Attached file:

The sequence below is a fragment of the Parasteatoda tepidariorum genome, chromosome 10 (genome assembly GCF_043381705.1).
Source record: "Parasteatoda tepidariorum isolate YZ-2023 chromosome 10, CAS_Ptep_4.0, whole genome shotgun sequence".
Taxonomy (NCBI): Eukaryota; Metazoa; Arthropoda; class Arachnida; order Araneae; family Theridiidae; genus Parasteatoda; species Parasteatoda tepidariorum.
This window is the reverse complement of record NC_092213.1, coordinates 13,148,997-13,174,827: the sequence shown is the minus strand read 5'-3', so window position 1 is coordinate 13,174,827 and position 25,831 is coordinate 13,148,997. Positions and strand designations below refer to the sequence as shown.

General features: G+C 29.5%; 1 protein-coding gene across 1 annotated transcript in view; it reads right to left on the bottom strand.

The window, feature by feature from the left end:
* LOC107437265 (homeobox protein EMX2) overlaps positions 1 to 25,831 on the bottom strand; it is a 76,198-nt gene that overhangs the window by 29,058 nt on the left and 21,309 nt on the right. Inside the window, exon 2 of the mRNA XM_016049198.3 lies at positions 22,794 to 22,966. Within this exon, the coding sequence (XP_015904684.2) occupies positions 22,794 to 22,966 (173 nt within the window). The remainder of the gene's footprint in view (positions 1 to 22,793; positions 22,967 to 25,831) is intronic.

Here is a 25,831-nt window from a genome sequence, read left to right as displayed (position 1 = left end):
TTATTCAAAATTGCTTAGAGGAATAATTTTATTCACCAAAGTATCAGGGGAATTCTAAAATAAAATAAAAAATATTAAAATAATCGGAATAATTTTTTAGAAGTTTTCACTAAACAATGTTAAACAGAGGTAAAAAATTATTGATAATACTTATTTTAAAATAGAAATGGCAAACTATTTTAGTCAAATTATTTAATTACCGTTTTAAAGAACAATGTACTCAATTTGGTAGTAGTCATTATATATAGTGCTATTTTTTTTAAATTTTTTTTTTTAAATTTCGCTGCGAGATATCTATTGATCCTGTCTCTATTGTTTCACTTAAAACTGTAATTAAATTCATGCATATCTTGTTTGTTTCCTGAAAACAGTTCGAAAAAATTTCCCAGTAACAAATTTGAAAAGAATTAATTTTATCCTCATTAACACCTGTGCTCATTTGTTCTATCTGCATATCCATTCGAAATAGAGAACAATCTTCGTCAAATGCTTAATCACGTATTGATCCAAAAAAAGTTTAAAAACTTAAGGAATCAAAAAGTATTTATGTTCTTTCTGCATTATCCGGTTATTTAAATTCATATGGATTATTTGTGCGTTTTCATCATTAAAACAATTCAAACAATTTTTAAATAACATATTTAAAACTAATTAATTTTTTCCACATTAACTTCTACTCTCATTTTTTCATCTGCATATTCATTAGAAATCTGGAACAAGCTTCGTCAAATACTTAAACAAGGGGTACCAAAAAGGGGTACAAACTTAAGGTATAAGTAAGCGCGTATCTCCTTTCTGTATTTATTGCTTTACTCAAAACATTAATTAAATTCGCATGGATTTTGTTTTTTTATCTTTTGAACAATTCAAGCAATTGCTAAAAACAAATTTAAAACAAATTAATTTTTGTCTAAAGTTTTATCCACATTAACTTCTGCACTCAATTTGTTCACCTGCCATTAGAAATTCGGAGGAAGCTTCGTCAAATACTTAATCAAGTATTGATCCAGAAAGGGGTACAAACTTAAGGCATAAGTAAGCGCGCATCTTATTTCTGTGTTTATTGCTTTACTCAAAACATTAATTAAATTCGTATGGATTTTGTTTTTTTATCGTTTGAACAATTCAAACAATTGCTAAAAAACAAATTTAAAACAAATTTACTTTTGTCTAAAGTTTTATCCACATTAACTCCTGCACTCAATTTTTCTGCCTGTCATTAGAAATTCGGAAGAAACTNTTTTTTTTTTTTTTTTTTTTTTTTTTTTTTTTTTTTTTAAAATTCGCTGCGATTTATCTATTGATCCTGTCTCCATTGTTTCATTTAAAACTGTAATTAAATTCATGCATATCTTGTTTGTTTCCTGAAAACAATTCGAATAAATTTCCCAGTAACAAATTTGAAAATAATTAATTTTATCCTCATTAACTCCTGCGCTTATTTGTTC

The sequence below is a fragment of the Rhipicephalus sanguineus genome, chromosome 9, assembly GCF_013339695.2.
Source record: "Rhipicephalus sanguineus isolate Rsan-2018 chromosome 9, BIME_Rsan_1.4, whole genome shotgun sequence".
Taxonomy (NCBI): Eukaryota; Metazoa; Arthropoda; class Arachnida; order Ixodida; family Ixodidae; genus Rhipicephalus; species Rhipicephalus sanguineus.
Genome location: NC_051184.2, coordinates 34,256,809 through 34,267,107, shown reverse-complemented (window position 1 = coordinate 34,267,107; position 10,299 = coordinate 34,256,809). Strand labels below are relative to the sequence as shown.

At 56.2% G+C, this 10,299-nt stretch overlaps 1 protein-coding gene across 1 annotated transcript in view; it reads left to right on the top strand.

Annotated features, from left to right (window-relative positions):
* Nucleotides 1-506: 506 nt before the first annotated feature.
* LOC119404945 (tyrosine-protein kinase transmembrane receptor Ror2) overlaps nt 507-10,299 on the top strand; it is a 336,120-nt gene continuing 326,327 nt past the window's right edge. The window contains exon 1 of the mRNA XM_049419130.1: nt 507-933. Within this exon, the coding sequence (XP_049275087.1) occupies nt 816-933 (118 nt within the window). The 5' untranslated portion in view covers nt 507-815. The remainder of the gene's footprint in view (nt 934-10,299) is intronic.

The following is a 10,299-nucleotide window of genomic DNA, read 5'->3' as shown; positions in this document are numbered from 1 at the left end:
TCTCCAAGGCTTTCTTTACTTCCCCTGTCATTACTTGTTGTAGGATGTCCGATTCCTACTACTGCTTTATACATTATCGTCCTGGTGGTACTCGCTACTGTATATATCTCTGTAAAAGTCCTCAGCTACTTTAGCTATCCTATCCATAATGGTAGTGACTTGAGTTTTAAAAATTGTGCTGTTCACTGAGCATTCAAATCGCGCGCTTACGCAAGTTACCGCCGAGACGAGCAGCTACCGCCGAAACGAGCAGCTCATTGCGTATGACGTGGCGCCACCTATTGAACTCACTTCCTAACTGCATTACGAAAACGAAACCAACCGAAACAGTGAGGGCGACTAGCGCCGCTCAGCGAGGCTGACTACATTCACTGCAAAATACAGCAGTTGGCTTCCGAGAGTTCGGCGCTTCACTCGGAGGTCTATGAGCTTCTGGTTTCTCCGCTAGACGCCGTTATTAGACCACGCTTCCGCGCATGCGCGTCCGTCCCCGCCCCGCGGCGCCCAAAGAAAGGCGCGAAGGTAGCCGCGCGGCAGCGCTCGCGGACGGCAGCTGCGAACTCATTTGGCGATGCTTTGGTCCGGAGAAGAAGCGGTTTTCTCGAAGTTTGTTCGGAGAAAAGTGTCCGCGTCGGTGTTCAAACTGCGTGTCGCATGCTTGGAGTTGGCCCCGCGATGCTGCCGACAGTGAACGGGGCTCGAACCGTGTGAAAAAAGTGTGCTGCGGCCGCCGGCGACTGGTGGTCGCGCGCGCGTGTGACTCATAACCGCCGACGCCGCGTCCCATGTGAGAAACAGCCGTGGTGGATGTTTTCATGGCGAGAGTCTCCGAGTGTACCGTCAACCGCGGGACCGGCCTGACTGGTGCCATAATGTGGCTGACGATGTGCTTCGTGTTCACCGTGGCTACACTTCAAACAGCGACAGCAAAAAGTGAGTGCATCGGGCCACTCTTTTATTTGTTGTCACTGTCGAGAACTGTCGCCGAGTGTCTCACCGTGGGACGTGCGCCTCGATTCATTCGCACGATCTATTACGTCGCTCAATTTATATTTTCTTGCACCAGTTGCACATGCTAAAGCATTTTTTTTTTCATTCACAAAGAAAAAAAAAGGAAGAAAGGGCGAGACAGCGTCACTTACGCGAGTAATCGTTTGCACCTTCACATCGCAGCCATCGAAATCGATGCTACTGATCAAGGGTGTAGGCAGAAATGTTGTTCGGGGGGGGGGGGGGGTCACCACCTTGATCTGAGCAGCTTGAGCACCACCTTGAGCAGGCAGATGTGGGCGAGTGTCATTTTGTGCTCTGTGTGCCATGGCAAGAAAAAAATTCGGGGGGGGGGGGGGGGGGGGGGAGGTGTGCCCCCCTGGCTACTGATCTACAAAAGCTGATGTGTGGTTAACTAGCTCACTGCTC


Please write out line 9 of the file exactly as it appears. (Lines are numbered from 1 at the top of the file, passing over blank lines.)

TTATTCAAAATTGCTTAGAGGAATAATTTTATTCACCAAAGTATCAGGGGAATTCTAAAATAAAATAAAAAATATTAAAATAATCGGAATAATTTTTTAGAAGTTTTCACTAAACAATGTTAAACAGAGGTAAAAAATTATTGATAATACTTATTTTAAAATAGAAATGGCAAACTATTTTAGTCAAATTATTTAATTACCGTTTTAAAGAACAATGTACTCAATTTGGTAGTAGTCATTATATATAGTGCTATTTTTTTTAAATTTTTTTTTTTAAATTTCGCTGCGAGATATCTATTGATCCTGTCTCTATTGTTTCACTTAAAACTGTAATTAAATTCATGCATATCTTGTTTGTTTCCTGAAAACAGTTCGAAAAAATTTCCCAGTAACAAATTTGAAAAGAATTAATTTTATCCTCATTAACACCTGTGCTCATTTGTTCTATCTGCATATCCATTCGAAATAGAGAACAATCTTCGTCAAATGCTTAATCACGTATTGATCCAAAAAAAGTTTAAAAACTTAAGGAATCAAAAAGTATTTATGTTCTTTCTGCATTATCCGGTTATTTAAATTCATATGGATTATTTGTGCGTTTTCATCATTAAAACAATTCAAACAATTTTTAAATAACATATTTAAAACTAATTAATTTTTTCCACATTAACTTCTACTCTCATTTTTTCATCTGCATATTCATTAGAAATCTGGAACAAGCTTCGTCAAATACTTAAACAAGGGGTACCAAAAAGGGGTACAAACTTAAGGTATAAGTAAGCGCGTATCTCCTTTCTGTATTTATTGCTTTACTCAAAACATTAATTAAATTCGCATGGATTTTGTTTTTTTATCTTTTGAACAATTCAAGCAATTGCTAAAAACAAATTTAAAACAAATTAATTTTTGTCTAAAGTTTTATCCACATTAACTTCTGCACTCAATTTGTTCACCTGCCATTAGAAATTCGGAGGAAGCTTCGTCAAATACTTAATCAAGTATTGATCCAGAAAGGGGTACAAACTTAAGGCATAAGTAAGCGCGCATCTTATTTCTGTGTTTATTGCTTTACTCAAAACATTAATTAAATTCGTATGGATTTTGTTTTTTTATCGTTTGAACAATTCAAACAATTGCTAAAAAACAAATTTAAAACAAATTTACTTTTGTCTAAAGTTTTATCCACATTAACTCCTGCACTCAATTTTTCTGCCTGTCATTAGAAATTCGGAAGAAACTNTTTTTTTTTTTTTTTTTTTTTTTTTTTTTTTTTTTTTTAAAATTCGCTGCGATTTATCTATTGATCCTGTCTCCATTGTTTCATTTAAAACTGTAATTAAATTCATGCATATCTTGTTTGTTTCCTGAAAACAATTCGAATAAATTTCCCAGTAACAAATTTGAAAATAATTAATTTTATCCTCATTAACTCCTGCGCTTATTTGTTC